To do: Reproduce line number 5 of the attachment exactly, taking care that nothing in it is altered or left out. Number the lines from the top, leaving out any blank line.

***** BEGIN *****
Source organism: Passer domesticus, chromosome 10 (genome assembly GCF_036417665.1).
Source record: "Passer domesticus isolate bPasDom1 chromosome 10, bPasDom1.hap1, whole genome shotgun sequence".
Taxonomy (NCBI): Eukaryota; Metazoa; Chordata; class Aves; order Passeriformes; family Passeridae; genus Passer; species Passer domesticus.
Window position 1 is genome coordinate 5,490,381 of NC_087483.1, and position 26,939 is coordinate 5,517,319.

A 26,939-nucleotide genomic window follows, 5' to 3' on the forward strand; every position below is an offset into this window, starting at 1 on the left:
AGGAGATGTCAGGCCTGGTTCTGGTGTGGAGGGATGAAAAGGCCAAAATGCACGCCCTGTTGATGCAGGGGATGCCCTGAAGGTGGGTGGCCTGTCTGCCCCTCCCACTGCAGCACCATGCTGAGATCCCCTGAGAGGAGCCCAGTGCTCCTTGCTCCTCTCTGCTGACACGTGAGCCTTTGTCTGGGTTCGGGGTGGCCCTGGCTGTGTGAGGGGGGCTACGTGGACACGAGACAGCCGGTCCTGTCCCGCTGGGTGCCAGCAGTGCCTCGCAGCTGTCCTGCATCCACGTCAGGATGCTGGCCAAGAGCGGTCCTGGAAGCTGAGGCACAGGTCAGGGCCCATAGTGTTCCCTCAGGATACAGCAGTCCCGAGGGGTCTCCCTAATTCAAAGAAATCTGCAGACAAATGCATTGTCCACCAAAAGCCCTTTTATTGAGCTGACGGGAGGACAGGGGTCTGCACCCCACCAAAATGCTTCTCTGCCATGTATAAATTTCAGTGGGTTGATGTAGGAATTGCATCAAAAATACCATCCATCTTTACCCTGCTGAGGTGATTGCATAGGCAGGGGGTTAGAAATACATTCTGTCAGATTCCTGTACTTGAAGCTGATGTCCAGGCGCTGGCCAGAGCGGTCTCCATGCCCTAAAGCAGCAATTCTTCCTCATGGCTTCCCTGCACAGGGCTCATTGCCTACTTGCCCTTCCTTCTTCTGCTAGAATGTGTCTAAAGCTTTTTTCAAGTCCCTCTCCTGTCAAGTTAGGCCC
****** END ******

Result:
A 26,939-nucleotide genomic window follows, 5' to 3' on the forward strand; every position below is an offset into this window, starting at 1 on the left: